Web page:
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Permission to Grieve During the Holidays

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Shulanda J. Hastings

Ambassador Shulanda

Ambassador Shulanda

Shulanda J. Hastings is an inspirational writer, Christian counselor and an ambassador to the faith-based community; helping them break mental health barriers. She is the author of the Beauty of My Thorns novel series and of the memoirs, Keeping My Faith While Saving My Mind.

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Your phone rings for the sixth time in the past hour.

Four voice messages.

Ten new texts.

After clearing your notifications, you roll back over in bed and pull the covers to your neck. “If only I could just lie here all day and ignore the entire world”, you say out loud in an empty room, empty house all to yourself.

This might have been you on the last holiday. The only thing is that your wish didn’t come true. The calls and texts kept coming until one of your relatives decided to invite themselves over to your home when you were adamant about no company. But out of concern they ignored your requests. Their reason being was that they didn’t really think that you meant it.

And why not?

Because they were fully aware that you had recently said goodbye to one of, if not thee, closest persons to you. They knew that was a difficult time for you, yet, they thought the best way for you to get through the grieving process was to move on with your life. From their outlook, this meant….

Getting out of the house.

Going back to work.

Attending family gatherings. Especially, traditional family gatherings like Thanksgiving and Christmas.
Nothing is wrong with any of these things. And the fact that your family and friends have become a mosquito in your ear, means that you have a great support system.

So now, what is the problem?

You feel as though you are not ready for socializing. Even if the idea of being around family during the holidays reminds you of pleasant memories of a loved one no longer here, you don’t know if you can handle the expectations.

Everyone will feel obligated to say something encouraging every time they are left alone with you.

It will seem like everyone is watching you and have sidebar conversations about you.

“I wonder if she is eating.”

“She’s not really looking like herself.”

“I don’t think she is handling his death well.”

How are you supposed to be handling the death of someone you have known practically your entire life? What are they expecting from you? Why won’t they just let you be you?

Although the intent is to help, sometimes loved ones hurt us while trying to be supportive. Even so, you do not have to deny or attempt to mask your feelings. Despite the stages in the grief process, no one deals with it exactly the same way. It is up to you to be as authentic with yourself about how you feel.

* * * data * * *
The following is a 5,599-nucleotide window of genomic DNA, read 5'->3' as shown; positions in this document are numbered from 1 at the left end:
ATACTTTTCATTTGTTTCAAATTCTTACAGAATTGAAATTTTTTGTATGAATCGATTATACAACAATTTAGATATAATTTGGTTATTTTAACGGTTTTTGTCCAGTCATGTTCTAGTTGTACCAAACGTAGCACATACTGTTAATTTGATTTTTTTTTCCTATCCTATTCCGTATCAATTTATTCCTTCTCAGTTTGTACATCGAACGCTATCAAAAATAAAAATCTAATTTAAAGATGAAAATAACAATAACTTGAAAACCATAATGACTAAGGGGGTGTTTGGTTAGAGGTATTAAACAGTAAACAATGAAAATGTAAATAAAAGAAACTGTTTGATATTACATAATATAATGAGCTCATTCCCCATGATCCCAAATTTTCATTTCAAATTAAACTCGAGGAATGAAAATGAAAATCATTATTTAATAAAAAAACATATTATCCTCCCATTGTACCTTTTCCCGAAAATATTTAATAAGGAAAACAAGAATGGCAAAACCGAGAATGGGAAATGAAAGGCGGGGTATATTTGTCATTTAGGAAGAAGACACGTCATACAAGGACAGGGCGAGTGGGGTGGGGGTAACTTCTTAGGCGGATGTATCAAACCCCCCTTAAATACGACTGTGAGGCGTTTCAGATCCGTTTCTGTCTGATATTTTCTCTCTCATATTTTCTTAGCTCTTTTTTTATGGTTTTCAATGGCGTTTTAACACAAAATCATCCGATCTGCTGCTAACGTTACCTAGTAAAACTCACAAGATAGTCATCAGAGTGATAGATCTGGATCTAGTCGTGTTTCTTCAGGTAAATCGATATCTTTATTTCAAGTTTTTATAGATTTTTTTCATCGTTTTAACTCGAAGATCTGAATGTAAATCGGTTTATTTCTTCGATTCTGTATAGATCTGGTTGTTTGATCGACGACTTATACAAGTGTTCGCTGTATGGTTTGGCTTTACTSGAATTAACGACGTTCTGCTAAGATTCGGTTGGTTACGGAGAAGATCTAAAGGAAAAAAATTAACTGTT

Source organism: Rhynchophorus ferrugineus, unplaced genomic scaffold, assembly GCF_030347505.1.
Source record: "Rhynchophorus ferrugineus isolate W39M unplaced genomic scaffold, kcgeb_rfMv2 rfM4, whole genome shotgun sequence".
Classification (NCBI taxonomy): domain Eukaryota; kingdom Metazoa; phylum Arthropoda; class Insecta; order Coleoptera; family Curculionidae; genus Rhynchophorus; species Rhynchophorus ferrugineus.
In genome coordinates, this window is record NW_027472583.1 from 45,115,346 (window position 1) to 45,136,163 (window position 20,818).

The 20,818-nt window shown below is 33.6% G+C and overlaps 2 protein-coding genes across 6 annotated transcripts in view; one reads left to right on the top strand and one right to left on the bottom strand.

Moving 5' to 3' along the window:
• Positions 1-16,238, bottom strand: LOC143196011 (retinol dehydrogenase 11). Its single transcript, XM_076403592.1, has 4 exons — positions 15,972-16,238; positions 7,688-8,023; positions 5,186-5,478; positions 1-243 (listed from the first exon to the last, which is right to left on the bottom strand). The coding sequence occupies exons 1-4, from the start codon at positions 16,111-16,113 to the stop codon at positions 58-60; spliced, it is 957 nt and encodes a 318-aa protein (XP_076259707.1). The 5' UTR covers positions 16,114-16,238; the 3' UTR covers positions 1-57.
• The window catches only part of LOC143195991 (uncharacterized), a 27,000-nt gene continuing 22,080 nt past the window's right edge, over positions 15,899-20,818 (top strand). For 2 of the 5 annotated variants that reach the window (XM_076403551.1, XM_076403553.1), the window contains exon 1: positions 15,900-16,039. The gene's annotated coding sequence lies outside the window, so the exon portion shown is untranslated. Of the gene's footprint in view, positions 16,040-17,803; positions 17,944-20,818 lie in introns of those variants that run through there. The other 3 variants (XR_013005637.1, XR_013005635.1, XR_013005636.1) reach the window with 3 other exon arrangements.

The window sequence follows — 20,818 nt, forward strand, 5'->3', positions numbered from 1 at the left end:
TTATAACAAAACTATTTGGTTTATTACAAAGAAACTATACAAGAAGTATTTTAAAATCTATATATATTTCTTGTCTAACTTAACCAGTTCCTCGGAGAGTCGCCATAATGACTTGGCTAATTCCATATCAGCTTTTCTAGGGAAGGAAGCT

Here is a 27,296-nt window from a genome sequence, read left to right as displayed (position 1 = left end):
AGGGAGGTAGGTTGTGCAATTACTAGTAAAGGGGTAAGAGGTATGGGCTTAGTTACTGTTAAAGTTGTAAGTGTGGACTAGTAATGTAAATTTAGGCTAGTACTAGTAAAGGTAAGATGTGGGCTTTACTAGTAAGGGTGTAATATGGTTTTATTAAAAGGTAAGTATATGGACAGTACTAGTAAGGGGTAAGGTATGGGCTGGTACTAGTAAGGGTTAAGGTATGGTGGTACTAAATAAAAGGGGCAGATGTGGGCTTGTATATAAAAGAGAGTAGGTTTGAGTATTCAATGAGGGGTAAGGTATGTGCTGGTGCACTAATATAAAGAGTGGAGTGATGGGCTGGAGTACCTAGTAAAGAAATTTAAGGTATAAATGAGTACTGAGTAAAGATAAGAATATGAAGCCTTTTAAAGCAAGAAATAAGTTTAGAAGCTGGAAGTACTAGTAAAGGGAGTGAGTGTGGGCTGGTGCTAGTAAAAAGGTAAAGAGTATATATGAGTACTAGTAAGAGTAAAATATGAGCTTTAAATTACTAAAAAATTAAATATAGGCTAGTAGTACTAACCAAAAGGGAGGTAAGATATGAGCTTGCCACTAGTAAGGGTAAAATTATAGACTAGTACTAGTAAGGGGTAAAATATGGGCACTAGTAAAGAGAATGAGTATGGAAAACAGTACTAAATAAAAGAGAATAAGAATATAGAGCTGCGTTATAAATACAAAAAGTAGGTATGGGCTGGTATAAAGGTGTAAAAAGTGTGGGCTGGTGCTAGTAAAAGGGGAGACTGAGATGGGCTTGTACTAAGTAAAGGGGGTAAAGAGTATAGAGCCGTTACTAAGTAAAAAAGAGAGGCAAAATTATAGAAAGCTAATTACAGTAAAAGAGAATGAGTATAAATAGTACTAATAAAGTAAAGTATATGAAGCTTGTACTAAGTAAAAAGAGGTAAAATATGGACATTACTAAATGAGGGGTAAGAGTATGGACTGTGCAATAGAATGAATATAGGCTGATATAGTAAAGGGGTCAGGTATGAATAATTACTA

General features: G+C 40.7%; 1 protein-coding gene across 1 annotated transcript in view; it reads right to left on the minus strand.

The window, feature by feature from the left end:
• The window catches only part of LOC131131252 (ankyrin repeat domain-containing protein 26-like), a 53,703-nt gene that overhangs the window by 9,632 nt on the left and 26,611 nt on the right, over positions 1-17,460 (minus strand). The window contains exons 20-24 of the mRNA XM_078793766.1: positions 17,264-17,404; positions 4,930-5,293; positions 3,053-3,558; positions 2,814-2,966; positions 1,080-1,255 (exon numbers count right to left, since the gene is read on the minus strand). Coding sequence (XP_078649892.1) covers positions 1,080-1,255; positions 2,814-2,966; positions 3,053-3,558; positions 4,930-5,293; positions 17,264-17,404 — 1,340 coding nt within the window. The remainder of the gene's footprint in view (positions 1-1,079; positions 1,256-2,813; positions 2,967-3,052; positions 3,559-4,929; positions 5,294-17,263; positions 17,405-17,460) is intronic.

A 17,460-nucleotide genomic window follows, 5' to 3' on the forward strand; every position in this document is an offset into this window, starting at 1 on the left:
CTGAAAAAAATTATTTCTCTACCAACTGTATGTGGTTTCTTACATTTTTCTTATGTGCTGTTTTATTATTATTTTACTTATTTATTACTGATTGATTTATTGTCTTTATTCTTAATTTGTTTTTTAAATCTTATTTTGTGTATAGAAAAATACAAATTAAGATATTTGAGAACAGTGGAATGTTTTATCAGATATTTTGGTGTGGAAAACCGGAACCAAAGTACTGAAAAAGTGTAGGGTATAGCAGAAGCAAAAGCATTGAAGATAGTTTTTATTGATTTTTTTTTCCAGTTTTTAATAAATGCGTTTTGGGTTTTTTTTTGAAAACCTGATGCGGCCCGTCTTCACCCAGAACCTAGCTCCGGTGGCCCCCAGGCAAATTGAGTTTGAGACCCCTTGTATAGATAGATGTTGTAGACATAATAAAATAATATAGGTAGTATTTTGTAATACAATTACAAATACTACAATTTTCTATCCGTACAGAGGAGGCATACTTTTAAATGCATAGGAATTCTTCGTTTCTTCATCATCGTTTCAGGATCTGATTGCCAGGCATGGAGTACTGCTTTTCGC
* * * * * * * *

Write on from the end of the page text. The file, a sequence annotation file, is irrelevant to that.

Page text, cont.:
As Thanksgiving approaches, take preventative steps to keep yourself from having a social breakdown.

YOU decide if you want to attend the family dinner or have visitors.
So you won’t have to keep ignoring those phone calls and texts, let your family know what your plans are and ask them to respect your decision.

YOU establish a boundary for yourself.
If you choose to attend family gatherings this holiday, don’t just ignore the sidebar chatter. When you hear unpleasant conversations about you, do not be afraid to let the person(s) know that you did not appreciate it and it is not helping your situation. You don’t have to start a scene, but you can kindly thank them for their concerns while standing your ground.

YOU are responsible for your well-being.
Life is for the living. And as difficult as it is to live without loved ones, they would want you to continue living. You have a responsibility to take care of yourself and even to check in with family and friends every now and then to let them know you are okay. Maybe after responding to that one phone call or text, ask that person to inform the others.

YOU have to give yourself permission to grieve this holiday.
If this will be your first holiday without your spouse, sibling or parent, you might feel the obligation to be strong for everyone else. But you have to give yourself permission to cry, to talk, to be silent, to be angry, to be disappointed, to be confused or to be numb. You have to be your truth. It is a part of the process.

YOU just remember that you have a support system a phone call away. And when you don’t want to talk to family or friends but find yourself needing to vent without being criticized, dial 1-800-273-TALK (8255).

Give yourself permission to LIVE.


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